Rediscovering My Grandmother's Blintz Recipe and Old Memories of My Family
My mom doesn’t want me to tell you this, but decluttering is not a task at which she particularly excels. She doesn’t have anything to be embarrassed about; after all, Marie Kondo wouldn’t be nearly as popular as she is if the majority of us were neat and tidy! My mom is by no means a hoarder, and her house is very clean. She just has a lot of stuff, the result of 30-plus years spent living in the same place.
But she’d like to downsize to a smaller place in the next couple of years, which means that first, she has to downsize some of said stuff. Understandably, it feels like an overwhelming task for her, going through three decades’ worth of items, papers, and memories.
That’s where I come in.
We no longer live together, but I’m only about 35 minutes away, so I regularly visit her at my childhood home. Recently, as she planned a weekend trip out of town, I offered to house-sit for her and take care of her two dogs to save her the cost of boarding them – and I told her I’d go through some of her things while I was there.
I spent the weekend putting things away, throwing things away, and giving things away, and while I worked, I occasionally stopped to take in the memories of the items I found. Among them was a letter from the aunt I haven’t seen since I was 13, all my elementary school yearbooks, and a VHS tape titled “The Way We Were” that features my dad’s family.
I also found a printout of an email from my late grandmother: It was a recipe for her favorite blintz casserole.
I’d almost missed it. I’d been in the process of tossing magazines, old catalogues, and other paper goods my mom no longer needed, and the email, dated 2007, didn’t seem important at first. Perhaps, at its core, it wasn’t. I don’t cook much, after all, and if I did, I’m sure I could find a recipe elsewhere online for a blintz casserole. In fact, on ReformJudaism.org alone, we’ve got two of them: Amy Kritzer’s recipe for Cheese Blintz Casserole and Tina Wasserman’s version of Grandma Lucille’s Blintz Souffle, adapted from her own mother’s handwritten recipe.
Then I read through the recipe my grandma had shared in her 2007 email to my mother and my two aunts. It was, in Grandma’s typical fashion, short and to-the-point. The title read “Blintz casserole,” and the body of the email said simply, “This is really good. Everybody at the brunch really liked it.” She then launched into the recipe itself, spelling the word “blender” wrong (really, Grandma, “blendor”?!)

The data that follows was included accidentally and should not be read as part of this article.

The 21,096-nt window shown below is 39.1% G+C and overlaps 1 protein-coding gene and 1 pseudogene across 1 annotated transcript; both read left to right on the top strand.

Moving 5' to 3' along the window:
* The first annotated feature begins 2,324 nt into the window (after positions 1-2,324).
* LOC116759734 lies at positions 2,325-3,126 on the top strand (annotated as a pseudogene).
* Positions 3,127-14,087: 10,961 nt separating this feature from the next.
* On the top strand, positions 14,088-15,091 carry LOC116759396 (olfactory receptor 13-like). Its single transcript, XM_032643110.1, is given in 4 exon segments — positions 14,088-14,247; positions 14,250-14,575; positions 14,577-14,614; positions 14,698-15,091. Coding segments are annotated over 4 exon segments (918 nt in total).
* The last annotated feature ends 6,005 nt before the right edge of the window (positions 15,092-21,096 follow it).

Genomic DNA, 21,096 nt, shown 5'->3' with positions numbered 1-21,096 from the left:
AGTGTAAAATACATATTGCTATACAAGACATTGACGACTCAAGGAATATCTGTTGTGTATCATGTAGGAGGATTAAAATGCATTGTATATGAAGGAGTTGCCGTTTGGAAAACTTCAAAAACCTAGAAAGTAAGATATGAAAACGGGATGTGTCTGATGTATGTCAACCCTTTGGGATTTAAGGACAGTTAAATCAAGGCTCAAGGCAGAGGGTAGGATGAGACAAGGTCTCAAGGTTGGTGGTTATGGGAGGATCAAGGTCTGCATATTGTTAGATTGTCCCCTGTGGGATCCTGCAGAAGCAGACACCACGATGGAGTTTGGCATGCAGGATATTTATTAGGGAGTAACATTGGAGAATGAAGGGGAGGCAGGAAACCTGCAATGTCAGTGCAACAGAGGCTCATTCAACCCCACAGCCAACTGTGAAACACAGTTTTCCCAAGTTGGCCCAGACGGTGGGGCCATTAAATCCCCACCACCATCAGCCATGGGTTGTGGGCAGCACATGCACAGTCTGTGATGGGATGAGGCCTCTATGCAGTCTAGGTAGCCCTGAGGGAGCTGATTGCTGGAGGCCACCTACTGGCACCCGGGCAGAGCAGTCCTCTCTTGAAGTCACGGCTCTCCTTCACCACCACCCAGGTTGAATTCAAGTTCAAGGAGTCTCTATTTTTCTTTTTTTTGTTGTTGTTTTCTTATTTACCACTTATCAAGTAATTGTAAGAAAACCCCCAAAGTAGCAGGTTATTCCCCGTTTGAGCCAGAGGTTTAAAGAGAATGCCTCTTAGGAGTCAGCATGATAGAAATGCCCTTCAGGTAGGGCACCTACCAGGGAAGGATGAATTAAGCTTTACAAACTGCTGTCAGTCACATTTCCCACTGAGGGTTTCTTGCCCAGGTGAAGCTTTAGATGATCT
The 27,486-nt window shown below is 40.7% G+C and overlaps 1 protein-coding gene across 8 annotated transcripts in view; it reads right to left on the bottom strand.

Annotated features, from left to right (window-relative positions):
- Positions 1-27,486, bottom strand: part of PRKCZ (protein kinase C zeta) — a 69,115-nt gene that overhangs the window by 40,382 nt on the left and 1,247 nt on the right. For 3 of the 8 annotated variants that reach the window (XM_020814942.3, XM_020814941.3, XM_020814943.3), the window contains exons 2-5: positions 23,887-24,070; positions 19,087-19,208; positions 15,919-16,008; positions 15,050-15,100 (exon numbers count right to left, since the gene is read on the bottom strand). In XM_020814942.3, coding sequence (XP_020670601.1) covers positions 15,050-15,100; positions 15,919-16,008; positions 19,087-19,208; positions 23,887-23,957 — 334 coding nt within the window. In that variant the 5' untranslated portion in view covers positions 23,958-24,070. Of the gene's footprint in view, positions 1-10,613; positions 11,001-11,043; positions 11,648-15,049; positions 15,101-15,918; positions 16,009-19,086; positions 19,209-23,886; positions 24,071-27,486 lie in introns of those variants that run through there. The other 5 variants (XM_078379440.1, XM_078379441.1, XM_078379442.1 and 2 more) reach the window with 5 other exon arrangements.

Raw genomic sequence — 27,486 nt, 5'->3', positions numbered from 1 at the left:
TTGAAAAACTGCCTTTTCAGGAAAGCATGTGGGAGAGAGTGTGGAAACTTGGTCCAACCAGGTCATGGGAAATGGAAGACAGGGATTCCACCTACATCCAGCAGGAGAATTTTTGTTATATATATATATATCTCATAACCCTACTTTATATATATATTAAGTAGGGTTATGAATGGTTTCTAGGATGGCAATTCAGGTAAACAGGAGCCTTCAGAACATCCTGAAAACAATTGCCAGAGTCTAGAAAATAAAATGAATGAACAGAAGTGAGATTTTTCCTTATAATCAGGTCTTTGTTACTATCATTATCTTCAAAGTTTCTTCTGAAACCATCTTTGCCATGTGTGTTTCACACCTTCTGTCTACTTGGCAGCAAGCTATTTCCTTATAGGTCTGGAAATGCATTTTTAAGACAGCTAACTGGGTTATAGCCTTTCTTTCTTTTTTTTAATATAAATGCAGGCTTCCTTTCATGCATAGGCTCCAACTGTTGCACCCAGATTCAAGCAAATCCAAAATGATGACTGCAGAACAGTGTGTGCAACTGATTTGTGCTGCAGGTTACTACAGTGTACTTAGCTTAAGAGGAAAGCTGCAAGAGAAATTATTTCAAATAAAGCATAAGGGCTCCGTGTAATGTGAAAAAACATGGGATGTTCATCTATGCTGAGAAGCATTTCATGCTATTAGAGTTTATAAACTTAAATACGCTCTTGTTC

Throughout the recipe, she injected a few recommendations, including one about not blending the filling too much: “I like my cottage cheese still lumpy,” she offers. Toward the end of the instructions, too, she shares one last note: “Serve with sour cream and/or fruit topping. (I like it plain!)” Of course my grandmother, ever the minimalist – and never one to pile on the calories – preferred her cheese blintzes au naturel.
The recipe, and the email that accompanies it, are both succinct and straightforward, as was my grandmother herself, but interspersed with little pieces of a more lighthearted personality. She was a no-nonsense lady – not strict, necessarily, but perhaps a little stern – who was also somewhat incongruously joyful, finding happiness in everyday life; her obituary described her as “an accomplished artist, an avid traveler, a volunteer extraordinaire and, above all else, a loving wife, mother and grandmother.”
Reading her email reminded me of times spent at my grandparents' house, especially during the Thanksgiving holiday. Half of our family is Jewish and the other half is secularly Christian, so we always exchanged holiday gifts the day after Thanksgiving (not yet dubbed Black Friday, back then); as a child, it was my favorite 48 hours of the year. Their home in Lima, OH, was small but spacious, and oh-so-cozy, filled with art and tchotchkes in rich, neutral tones. I dont think I ever had blintz casserole there, but I can vividly recall warm, fragrant chili, fresh lemon ice cream, and big, green salads; in the mornings, she put out everything bagels and a spread of toppings. Even now, if I think hard enough, I can remember how safe and secure I felt there, how much I enjoyed being surround by the love of my family.
I remember my grandmother well, but it’s been nearly seven years since her death, and perhaps I’d forgotten a little bit more of her than I’d realized. Finding my grandma’s email, and the recipe contained within it, was a lovely little reminder from the universe – of who she was and how she communicated, yes, but also of how much she loved us and how much she was loved.
In the end, I did a fairly thorough job of decluttering my mom’s home, and I did throw away the email printout – but not before scanning it and re-emailing it to both my mother and me.
Maybe it’s time I try to learn to cook, after all. Grandma would be proud.